PHYS-361 Materials I: Structural, Mechanical and Thermal Properties, 3 cr.

An introductory course on the properties of materials for students in all areas of science and technology. Topics include structural, thermal and mechanical properties of metals, alloys, ceramics, and plastics, and their explanation in terms of molecular and atomic properties. Lecture 2 hours, Lab 2 hours.Prereq.: PHYS-305 or consent of instructor.

PHYS-362 Materials II: Electronic and Optical Properties, 3 cr.

Companion course to Materials I with primary emphasis on the electronic properties of: materials and their industrial use. Topics include conductors, semiconductors, superconductors, ferromagnetism and ferroelectricity, optical and infra-red properties. Lecture 2 hours, Lab 2 hours. Prereq.: PHYS-305 or consent of instructor.

PHYS-365 Microprocessor Electronics, 4 cr.

The course acquaints the students with the basics of microprocessor technology, both from the point of view of understanding the theory of operation, and in learning to program and use these devices to accomplish a given task. The Motorola 6800 is the principal example, and each student has access to a microprocessor trainer for practical lab experiences. Interfacing microprocessors to each other and to the outside world is included, and the course culminates with each student completing a major interfacing project. Lecture 2 hours, Lab 4 hours. Prereq.: PHYS-332 or consent of instructor.

PHYS-366 Communication Electronics, 3 cr.

The course covers tuned circuits, radio frequency amplifiers, intermediate frequency amplifiers, cavity resonators and U.H.F. amplifiers, modulation, detection, R.F. power amplifiers, transmitters, transmission lines, antennas, television, and special topics in communication electronics, including digital methods and telemetry. Lecture 2 hours, lab 2 hours. Prereq.: PHYS-332 or consent of instructor.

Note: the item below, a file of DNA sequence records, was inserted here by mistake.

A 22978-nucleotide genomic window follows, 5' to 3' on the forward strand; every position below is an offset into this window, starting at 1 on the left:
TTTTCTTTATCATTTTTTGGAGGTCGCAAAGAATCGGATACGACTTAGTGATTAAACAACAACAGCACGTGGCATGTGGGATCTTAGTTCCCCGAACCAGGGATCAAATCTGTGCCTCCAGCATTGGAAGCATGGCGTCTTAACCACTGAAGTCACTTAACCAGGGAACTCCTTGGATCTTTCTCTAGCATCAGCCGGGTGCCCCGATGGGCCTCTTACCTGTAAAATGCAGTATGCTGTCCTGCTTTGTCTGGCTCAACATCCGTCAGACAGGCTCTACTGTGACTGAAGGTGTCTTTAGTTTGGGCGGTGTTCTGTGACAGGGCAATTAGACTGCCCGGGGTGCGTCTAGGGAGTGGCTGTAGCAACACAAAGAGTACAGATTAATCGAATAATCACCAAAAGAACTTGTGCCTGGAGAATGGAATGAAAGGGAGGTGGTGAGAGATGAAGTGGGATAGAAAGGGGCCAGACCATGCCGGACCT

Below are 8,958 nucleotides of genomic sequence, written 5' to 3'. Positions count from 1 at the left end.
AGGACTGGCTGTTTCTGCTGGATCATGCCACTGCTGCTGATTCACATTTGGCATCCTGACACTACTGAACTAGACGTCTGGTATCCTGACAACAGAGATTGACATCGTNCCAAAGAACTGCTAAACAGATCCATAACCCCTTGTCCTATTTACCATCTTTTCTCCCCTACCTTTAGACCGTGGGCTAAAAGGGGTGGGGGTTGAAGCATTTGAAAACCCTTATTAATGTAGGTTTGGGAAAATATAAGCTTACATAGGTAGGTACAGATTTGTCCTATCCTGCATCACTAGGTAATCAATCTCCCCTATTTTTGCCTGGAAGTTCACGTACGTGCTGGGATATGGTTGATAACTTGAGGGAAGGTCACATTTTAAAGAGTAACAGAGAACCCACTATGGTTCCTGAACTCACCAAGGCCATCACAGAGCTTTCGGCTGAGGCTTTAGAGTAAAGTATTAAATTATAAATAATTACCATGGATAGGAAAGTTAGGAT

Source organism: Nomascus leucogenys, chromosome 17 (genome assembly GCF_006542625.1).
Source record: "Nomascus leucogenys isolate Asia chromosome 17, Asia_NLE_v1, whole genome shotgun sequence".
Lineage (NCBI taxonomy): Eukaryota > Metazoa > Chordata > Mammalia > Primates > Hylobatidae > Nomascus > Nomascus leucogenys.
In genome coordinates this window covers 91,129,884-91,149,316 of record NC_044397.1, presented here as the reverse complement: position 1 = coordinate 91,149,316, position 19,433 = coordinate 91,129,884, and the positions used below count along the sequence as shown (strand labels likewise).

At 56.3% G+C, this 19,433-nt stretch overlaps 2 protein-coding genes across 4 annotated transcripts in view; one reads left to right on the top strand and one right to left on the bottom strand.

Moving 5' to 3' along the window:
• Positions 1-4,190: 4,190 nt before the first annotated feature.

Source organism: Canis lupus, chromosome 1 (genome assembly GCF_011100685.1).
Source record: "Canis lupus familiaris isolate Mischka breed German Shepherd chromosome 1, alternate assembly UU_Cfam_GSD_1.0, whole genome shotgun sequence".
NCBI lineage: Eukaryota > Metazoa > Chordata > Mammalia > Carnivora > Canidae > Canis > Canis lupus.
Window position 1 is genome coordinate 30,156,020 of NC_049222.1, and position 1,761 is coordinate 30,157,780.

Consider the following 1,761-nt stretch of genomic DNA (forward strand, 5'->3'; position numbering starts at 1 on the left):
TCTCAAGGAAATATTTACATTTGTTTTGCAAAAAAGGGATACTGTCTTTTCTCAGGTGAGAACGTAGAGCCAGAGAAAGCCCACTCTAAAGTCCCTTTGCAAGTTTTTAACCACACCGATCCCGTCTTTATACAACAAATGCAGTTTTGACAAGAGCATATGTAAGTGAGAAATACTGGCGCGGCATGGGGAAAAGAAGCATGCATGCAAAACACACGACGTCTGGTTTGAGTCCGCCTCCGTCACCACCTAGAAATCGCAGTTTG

PHYS-367 Transducer and Special Purpose Electronics, 4 cr.

Lecture and laboratory on the characteristics of devices which convert physical quantities such as heat, light, motion, and sound into electrical signals. This includes both the practical aspects of using such devices and the intrinsic physical properties which make their use possible. Sensors used include thermistors, thermopiles, microphones, solar cells, and piezoelectric/pyroelectric films. . The course culminates with each student doing a major project, which may include computer interfacing to the transducers. Lecture 2 hours, Lab 4 hours. Prereq: PHYS-332 or consent of instructor.

PHYS-369 Instrumentation Electronics, 4 cr.

Lecture and laboratory course on the properties and uses of electronic scientific instruments used in making physical measurements, including computer interfacing. The instruments are studied from input transducer to final output. A major emphasis is placed on laboratory work, where actual instrumentation circuits are built and tested. The course culminates with each student building an actual scientific instrument. Lecture 2 hours, Lab 4 hours. Prereq.: PHYS-332 or consent of instructor.

PHYS-391 Astrophysics, 3 cr.

An introduction to such topics in astrophysics as the formation, structure, evolution, and death of planets, stars, clusters, galaxies, the universe (Big Bang), and other esoteric objects such as black holes, neutron stars, and quasars. Significant application of physics and mathematics is assumed. Prereq.:PHYS-305

PHYS-392 Beyond The Cosmos' Creation, 3 cr.

Modern theories for the development of the universe from the Planck Time through the Radiation era and Matter era, to the possible end scenarios, as well as pertinent experimental evidence; Hubble's Law; the Big Bang; the inflationary Big Bang; the evolution of the universe with time and temperature; is the universe open or closed; Dark Energy; current developments. Prereq.: PHYS-305 and PHYS-311 or consent of instructor.